Pop and Protests Stopped the Web July 1, 2009Posted by Joanne KY Teoh in Civic Media, Convergence, Journalism, Social Media, Trends, Web Video, YouTube.
The deaths of a pop legend and a faceless woman consumed and stopped the Web this week. Michael Jackson and Neda Agha-Soltan had little in common in life but their deaths in Los Angeles and Tehran once again show the emotional and political power of the nature of social media.
Both events became emblematic of the flow and character of modern many-to-many communication. The day Michael Jackson died on 25 June, many of us discovered the news on TV because all the social media networks on the Web were out of service or were too slow.
Fans of Jackson went to the Web to find instant news about the death of the pop culture legend and to seek collective commiseration in their virtual grieve. On the day of his death, interest in Jackson was so high that many Websites with the most popular Jackson pages experienced outages and slowdowns.
After the celebrity gossip site TMZ.com first reported that Michael Jackson had died the afternoon of 25 June, activity all over the Web increased to near-record levels. Twitter received 5,000 Jackson-related messages per minute during its peak – noticeably slowing its service. The Los Angeles Times Web site received more than 2.3 million page views in one hour, causing several outages there.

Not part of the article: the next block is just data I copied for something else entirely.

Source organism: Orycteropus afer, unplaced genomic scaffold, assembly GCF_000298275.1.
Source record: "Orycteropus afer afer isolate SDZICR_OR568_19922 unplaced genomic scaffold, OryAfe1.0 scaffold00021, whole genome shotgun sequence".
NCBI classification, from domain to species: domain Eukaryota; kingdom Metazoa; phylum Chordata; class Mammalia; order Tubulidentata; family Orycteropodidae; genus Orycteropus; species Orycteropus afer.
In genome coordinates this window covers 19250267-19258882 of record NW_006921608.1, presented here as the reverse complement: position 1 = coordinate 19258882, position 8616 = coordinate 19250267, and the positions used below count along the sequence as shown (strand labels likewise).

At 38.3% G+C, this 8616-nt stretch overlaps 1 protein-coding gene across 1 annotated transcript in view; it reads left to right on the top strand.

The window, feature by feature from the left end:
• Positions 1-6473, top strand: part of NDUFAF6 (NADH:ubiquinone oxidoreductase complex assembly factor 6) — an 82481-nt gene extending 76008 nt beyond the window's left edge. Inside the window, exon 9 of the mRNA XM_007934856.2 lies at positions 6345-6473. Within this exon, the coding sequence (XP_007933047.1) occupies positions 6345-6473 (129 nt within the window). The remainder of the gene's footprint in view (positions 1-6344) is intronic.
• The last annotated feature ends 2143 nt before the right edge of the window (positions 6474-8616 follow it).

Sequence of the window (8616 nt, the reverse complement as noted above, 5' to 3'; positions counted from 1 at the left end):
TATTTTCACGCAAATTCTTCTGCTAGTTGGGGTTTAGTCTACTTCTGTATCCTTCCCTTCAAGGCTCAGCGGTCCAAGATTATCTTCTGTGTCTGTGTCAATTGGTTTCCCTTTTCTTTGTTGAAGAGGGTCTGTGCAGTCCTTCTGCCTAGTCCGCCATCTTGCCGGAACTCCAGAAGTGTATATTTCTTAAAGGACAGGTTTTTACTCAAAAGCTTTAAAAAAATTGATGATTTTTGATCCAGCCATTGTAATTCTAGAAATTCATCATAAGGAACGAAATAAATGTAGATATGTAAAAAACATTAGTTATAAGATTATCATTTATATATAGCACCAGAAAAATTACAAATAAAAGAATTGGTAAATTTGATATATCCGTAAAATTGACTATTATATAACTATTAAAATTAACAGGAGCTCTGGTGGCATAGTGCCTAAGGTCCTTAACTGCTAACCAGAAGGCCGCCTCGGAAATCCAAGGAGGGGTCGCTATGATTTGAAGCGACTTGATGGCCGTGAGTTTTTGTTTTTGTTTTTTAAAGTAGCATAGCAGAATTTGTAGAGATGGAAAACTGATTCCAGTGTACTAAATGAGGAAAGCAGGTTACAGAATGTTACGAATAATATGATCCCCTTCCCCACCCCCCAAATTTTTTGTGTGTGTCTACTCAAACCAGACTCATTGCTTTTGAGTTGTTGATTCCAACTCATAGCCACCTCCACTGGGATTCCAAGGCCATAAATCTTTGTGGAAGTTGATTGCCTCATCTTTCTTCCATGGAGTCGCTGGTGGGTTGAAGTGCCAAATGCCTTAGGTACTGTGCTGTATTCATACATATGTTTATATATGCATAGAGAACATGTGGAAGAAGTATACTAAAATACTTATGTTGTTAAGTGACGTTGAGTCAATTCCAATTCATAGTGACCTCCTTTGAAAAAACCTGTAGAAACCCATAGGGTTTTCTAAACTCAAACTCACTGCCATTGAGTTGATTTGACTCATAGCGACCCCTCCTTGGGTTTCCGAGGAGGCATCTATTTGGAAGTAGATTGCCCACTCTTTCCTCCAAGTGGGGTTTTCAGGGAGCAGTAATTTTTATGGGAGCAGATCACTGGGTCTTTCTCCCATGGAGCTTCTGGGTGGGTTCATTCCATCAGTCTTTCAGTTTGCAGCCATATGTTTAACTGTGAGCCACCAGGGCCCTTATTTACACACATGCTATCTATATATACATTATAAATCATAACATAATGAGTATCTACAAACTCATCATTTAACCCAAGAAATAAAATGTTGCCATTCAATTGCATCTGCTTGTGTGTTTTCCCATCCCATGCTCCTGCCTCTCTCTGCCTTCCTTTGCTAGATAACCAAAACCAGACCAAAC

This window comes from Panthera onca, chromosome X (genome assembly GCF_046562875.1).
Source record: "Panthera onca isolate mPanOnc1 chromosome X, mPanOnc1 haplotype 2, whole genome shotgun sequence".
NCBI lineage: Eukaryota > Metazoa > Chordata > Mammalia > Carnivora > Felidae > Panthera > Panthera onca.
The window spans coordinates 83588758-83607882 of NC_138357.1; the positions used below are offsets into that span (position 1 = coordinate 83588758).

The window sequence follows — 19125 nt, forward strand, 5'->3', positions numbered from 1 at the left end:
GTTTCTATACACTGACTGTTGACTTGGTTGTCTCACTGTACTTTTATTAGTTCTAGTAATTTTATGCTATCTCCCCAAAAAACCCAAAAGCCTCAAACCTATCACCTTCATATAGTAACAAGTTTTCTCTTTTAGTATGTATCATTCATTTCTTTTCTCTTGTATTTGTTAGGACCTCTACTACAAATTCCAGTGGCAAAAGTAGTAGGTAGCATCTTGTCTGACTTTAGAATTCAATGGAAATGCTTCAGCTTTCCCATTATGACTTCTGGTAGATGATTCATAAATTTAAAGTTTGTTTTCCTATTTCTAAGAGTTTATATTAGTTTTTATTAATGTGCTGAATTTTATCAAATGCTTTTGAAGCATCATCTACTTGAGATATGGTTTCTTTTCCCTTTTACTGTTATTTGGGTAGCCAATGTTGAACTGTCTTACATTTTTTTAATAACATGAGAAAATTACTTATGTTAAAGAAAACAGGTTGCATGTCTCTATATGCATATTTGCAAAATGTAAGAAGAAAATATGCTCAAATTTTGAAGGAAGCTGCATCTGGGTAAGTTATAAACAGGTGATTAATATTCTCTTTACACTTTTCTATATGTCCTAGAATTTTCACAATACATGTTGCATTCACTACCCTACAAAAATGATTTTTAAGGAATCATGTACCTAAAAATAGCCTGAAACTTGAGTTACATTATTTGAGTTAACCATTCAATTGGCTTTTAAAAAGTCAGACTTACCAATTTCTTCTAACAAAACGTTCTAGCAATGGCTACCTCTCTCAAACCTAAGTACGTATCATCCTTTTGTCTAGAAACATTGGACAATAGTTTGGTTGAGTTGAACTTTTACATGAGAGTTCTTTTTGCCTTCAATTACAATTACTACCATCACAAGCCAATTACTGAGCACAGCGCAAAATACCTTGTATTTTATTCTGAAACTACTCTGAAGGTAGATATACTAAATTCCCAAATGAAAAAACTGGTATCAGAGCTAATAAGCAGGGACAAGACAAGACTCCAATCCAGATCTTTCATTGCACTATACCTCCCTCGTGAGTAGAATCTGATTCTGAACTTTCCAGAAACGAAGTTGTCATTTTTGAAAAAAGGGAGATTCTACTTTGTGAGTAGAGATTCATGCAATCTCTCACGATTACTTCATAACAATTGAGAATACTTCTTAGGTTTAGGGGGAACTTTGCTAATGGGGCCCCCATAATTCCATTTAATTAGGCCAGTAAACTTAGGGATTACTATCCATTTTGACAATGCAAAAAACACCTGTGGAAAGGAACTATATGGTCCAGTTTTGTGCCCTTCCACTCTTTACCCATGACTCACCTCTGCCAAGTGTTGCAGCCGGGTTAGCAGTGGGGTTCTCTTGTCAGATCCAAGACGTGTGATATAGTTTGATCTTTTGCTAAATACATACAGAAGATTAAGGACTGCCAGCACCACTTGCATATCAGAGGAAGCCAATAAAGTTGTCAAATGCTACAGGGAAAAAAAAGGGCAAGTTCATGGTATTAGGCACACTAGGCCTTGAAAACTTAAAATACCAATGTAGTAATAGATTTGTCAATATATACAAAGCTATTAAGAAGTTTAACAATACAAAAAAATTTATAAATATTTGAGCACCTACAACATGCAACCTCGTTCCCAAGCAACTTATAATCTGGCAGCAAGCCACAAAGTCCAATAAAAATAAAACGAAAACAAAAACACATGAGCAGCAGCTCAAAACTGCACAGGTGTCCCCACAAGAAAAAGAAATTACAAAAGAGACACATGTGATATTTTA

Accompanying comments from bloggers mostly expressed shock at the singer’s death and offered moving accounts of his influence.
In Iran, an online video becomes the galvanizing moment in Iran’s troubled election, declared by some outlets as a “Twitter revolution.” The image of “Neda” has become a symbol of the Iranian protest movement after an amateur video of her death spread rapidly through Youtube and other emerging media.
While reports about her death conflict, images of Agha-Soltan’s last moments symbolized for many, the cruelty of the Iranian government in response to the protests. The graphic video imagery galvanized people as the Iranian government began to drive protests underground, forcing coverage to recede.
A graphic video of Agha-Soltan’s death was the most viewed news video of the week on YouTube.
Yet even the iconic video was not enough to sustain the coverage. By the middle of the week, Iran started to lose steam as a story as the protests grew smaller and the story of political turmoil grew more complex than simply protests in the street.